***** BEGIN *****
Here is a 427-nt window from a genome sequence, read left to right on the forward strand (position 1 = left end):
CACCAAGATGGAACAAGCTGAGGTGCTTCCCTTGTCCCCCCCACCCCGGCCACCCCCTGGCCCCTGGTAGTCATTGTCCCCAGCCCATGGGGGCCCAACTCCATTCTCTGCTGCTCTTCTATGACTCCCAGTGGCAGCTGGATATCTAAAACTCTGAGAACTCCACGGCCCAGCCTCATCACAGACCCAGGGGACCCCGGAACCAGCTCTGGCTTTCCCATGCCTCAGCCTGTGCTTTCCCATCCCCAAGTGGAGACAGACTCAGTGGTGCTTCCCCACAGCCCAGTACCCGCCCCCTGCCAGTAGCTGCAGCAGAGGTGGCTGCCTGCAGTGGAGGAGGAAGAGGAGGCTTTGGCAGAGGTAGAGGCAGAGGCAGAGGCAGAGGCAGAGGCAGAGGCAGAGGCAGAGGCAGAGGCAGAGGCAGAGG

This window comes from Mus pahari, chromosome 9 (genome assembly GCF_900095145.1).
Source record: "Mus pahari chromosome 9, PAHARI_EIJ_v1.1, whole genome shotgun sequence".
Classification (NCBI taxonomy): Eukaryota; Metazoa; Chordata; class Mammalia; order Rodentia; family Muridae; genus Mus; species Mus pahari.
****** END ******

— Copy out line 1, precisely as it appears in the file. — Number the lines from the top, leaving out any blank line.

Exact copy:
Here is a 427-nt window from a genome sequence, read left to right on the forward strand (position 1 = left end):